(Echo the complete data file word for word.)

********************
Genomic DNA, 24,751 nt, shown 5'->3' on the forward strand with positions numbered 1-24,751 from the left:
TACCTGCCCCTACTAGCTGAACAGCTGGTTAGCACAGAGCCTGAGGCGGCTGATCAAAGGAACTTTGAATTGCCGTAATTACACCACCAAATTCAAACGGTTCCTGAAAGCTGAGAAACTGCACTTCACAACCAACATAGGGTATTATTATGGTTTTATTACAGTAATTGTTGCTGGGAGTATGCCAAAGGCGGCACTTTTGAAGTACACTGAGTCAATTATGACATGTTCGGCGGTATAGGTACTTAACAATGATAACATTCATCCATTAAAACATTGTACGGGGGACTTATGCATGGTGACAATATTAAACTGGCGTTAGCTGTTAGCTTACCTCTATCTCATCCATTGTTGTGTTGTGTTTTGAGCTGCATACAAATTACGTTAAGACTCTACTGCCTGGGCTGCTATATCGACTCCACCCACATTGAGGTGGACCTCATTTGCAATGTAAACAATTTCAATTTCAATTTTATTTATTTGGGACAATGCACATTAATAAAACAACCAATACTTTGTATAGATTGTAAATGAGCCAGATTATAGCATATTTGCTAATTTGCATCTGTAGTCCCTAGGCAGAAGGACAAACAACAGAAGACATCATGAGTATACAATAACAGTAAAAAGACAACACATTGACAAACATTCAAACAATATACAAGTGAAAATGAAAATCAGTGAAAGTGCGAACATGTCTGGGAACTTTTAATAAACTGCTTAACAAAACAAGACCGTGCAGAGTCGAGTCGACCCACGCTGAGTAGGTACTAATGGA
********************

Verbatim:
Genomic DNA, 24,751 nt, shown 5'->3' on the forward strand with positions numbered 1-24,751 from the left:
TACCTGCCCCTACTAGCTGAACAGCTGGTTAGCACAGAGCCTGAGGCGGCTGATCAAAGGAACTTTGAATTGCCGTAATTACACCACCAAATTCAAACGGTTCCTGAAAGCTGAGAAACTGCACTTCACAACCAACATAGGGTATTATTATGGTTTTATTACAGTAATTGTTGCTGGGAGTATGCCAAAGGCGGCACTTTTGAAGTACACTGAGTCAATTATGACATGTTCGGCGGTATAGGTACTTAACAATGATAACATTCATCCATTAAAACATTGTACGGGGGACTTATGCATGGTGACAATATTAAACTGGCGTTAGCTGTTAGCTTACCTCTATCTCATCCATTGTTGTGTTGTGTTTTGAGCTGCATACAAATTACGTTAAGACTCTACTGCCTGGGCTGCTATATCGACTCCACCCACATTGAGGTGGACCTCATTTGCAATGTAAACAATTTCAATTTCAATTTTATTTATTTGGGACAATGCACATTAATAAAACAACCAATACTTTGTATAGATTGTAAATGAGCCAGATTATAGCATATTTGCTAATTTGCATCTGTAGTCCCTAGGCAGAAGGACAAACAACAGAAGACATCATGAGTATACAATAACAGTAAAAAGACAACACATTGACAAACATTCAAACAATATACAAGTGAAAATGAAAATCAGTGAAAGTGCGAACATGTCTGGGAACTTTTAATAAACTGCTTAACAAAACAAGACCGTGCAGAGTCGAGTCGACCCACGCTGAGTAGGTACTAATGGA